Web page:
Streaming live at 10am (PST)

What software do you use to pre-design a website?


#1

Hi there,
I’m interested to know what software do you use to pre-design/mock-up your website?

Sketch, Affinity Designer, Adobe XD, …

What are you using and why?

Thank you :smiley:


#2

I usually use Sketch for all my web design mockups. It works really well for me – I can first play around with the layout, sizing and colours and then get the design approved by the client, before turning it into an actual website with interactivity. I also love how easy it is to export assets with Sketch! Wouldn’t wanna go back to Photoshop for that kind of work ever!


#3

Hi Laura,
thank you for your feedback!

Previously I used Muse, where I don’t need to pre-design/mock-up my website. But in Webflow it’s very useful to do this.

I used Sketch two years ago for a lot of design stuff. Later I switched to Affinity Designer.

But I saw a lot of people prefer Sketch for website mock-ups. Is there a reason why Sketch is so famous over all other like Affinity Designer?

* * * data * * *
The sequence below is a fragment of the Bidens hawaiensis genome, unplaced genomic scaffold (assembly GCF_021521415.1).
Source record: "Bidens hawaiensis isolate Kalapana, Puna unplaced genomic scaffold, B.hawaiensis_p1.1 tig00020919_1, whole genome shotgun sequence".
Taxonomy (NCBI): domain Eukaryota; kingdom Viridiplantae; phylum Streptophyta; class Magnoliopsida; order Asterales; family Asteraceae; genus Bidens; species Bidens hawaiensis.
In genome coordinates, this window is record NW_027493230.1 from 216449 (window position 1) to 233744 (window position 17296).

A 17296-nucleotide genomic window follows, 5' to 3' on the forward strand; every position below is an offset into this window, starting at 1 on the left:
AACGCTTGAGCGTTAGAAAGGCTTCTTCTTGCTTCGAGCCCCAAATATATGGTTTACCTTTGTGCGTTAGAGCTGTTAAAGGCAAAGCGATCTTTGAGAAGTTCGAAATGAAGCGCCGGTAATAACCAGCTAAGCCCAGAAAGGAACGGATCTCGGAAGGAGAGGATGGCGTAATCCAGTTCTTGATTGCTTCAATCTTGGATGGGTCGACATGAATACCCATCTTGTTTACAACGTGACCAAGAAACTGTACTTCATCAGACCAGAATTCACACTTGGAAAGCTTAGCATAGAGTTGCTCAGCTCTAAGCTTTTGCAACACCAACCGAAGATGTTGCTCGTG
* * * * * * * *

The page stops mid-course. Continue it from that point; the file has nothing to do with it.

BTW: What are you using for bitmap stuff?


#4

Yes, I also think it’s better to first use a program like Sketch or Affinity Designer (haven’t tried it yet, but heard great things about it) to do your static mockup. You can very easily move objects around on the page without adhering to the rules of html & css.

Why is Sketch so popular? I think there’s several reasons for that. It’s functionality can be easily expanded via free plugins and the software plays well with other services such as InVision (for making interactive prototypes). There’s a large amount of tutorials and additional (free) resources such as UI kits available for Sketch, too. Also, heaps of well known US software companies have switched to Sketch, so Product Designers basically have to learn the software if they wanna be successful there.

For bitmap images I still use Photoshop, as I’ve got the Creative Cloud subscription. Have been considering to switch to Affinity Photo, since I liked the trial version, but somehow I haven’t done it yet. Guess I still use InDesign and AfterEffects every now and then, so I’m a bit hesitant to give up Adobe CC. Curious to see what Affinity Publisher is gonna be like when it’s being released…